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Three simple steps that could have you safely viewing the next solar eclipse


Andrew Yee, astronomer
May 14, 2012 — Ever wanted to observe a solar eclipse without the fear of damaging your eyes? Astronomer Andrew Yee breaks down three simple methods that could have you viewing the next solar eclipse unlike ever before.


These particular solar eclipse viewing glasses are available for order from Kendrick Astro Instruments in Toronto.
These particular solar eclipse viewing glasses are available for order from Kendrick Astro Instruments in Toronto.

It is extremely dangerous to view a solar eclipse without the proper eyewear protection. Even when the Sun is very close to the horizon or when there is a substantial cloud cover to dim the brightness of the Sun, it is not safe to view the eclipse through sunglasses or darkened glasses.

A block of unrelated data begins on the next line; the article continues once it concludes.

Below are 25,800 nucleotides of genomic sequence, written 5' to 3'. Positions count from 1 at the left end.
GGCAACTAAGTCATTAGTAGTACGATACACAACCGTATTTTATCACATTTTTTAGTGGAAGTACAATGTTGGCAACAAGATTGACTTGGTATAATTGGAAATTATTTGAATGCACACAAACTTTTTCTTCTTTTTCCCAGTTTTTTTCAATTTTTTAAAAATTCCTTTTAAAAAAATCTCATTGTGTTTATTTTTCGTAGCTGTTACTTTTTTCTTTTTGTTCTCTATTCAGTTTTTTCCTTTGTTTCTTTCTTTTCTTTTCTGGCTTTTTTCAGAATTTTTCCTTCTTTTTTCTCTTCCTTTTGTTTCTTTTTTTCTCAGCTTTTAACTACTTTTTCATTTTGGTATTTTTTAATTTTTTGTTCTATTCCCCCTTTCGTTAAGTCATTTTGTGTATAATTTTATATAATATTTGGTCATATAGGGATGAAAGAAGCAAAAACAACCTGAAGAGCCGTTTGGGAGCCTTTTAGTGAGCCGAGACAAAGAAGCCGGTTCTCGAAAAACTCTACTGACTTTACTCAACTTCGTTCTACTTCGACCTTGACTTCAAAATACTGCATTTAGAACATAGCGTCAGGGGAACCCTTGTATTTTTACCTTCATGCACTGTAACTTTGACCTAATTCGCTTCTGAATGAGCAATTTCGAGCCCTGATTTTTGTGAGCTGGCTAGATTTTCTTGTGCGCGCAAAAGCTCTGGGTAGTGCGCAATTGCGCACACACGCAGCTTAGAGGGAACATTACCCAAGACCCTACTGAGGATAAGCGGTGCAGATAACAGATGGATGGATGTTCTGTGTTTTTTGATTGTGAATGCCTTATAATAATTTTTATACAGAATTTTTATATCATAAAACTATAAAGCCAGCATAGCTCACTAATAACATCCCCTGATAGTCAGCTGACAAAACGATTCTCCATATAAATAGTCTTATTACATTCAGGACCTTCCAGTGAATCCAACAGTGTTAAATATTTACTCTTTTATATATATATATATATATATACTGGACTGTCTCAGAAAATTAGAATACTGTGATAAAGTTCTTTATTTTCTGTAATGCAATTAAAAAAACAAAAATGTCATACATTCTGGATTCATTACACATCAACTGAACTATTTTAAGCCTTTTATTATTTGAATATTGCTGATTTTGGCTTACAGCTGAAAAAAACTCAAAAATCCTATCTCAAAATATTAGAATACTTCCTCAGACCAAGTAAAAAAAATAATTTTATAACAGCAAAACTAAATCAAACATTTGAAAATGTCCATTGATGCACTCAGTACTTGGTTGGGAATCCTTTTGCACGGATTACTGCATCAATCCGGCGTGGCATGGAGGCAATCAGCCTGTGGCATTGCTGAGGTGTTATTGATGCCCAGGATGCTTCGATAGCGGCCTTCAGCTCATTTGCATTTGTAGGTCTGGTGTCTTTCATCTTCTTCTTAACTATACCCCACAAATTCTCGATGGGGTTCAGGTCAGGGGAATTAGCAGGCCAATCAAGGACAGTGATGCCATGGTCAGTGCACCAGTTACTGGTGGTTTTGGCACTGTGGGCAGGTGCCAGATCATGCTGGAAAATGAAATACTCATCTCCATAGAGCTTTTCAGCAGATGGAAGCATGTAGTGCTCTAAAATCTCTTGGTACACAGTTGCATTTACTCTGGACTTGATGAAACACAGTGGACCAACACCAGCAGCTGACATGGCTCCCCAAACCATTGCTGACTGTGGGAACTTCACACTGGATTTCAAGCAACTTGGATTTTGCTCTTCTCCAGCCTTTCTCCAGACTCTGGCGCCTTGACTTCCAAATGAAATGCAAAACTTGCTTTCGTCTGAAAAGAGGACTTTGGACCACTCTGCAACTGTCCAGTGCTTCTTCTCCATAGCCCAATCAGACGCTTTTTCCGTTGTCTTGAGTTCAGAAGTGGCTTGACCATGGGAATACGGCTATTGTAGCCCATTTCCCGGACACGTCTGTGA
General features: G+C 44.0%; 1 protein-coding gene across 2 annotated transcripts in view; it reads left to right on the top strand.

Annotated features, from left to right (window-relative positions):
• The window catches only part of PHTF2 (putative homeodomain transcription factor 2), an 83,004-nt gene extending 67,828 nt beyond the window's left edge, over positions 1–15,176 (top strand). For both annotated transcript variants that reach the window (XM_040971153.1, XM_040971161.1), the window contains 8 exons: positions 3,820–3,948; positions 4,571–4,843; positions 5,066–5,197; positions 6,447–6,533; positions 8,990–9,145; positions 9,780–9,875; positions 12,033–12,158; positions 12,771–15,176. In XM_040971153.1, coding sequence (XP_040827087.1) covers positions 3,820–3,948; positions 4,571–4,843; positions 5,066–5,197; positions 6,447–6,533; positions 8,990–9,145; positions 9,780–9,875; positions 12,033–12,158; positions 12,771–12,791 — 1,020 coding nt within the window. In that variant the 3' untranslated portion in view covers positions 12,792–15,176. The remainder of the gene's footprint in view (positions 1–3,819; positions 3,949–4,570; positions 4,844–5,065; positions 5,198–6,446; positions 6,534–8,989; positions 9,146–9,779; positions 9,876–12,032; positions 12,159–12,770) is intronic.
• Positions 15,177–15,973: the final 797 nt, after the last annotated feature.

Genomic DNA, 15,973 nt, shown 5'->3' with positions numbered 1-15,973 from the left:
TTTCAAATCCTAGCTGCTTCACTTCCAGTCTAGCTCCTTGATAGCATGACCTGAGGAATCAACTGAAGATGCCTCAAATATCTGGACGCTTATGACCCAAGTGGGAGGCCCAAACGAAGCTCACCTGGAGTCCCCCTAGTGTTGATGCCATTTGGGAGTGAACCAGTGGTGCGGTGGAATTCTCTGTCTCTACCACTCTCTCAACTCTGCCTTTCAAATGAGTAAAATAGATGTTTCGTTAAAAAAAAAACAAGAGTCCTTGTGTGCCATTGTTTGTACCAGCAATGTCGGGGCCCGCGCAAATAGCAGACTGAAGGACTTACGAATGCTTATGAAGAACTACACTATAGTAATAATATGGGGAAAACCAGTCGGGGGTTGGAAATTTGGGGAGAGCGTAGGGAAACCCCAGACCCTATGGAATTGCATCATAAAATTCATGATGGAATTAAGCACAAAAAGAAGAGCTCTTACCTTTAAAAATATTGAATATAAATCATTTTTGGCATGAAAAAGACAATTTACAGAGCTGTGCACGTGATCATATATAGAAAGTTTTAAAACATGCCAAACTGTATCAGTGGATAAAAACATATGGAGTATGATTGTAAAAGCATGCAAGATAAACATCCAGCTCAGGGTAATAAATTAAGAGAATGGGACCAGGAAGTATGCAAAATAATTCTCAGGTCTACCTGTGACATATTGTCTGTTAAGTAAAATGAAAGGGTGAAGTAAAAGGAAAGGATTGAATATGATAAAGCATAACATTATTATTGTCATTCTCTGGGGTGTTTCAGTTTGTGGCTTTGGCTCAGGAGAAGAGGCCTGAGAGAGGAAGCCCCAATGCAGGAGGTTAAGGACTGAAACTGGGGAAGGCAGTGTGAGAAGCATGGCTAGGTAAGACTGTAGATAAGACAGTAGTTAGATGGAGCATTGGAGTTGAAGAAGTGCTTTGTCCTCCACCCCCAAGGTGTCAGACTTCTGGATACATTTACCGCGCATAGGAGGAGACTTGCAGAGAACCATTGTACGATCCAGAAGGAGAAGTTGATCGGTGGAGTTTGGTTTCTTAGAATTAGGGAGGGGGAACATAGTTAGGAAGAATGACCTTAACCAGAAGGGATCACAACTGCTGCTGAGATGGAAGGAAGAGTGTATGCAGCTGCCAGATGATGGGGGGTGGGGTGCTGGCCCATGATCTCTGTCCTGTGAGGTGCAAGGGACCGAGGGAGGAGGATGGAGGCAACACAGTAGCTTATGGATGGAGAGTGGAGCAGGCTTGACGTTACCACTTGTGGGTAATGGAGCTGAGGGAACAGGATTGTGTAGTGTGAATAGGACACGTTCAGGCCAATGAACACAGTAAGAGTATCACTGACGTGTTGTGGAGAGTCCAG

The following are three inexpensive, simple and safe methods for observing a solar eclipse:  

Method 1: Pinhole Projection  

Take a piece of cardboard and punch a tiny hole in the middle with a thumbnail or a pin. The cardboard becomes a pinhole projector.  

Use this cardboard pinhole projector to project an image of the eclipsed Sun on another cardboard or flat surface behind it. Remember, do not look through the pinhole projector! 

Method 2: Special Solar Eclipse Viewing Glasses  

Use a specially made certified solar eclipse viewing glasses. When you get the glasses, make sure that there is no major scratch or a split in the special film on the glasses.
 
Method 3: Solar Eclipse Public Observing Event  

Check your local astronomy club or regional science center to see if there might be a public viewing event.

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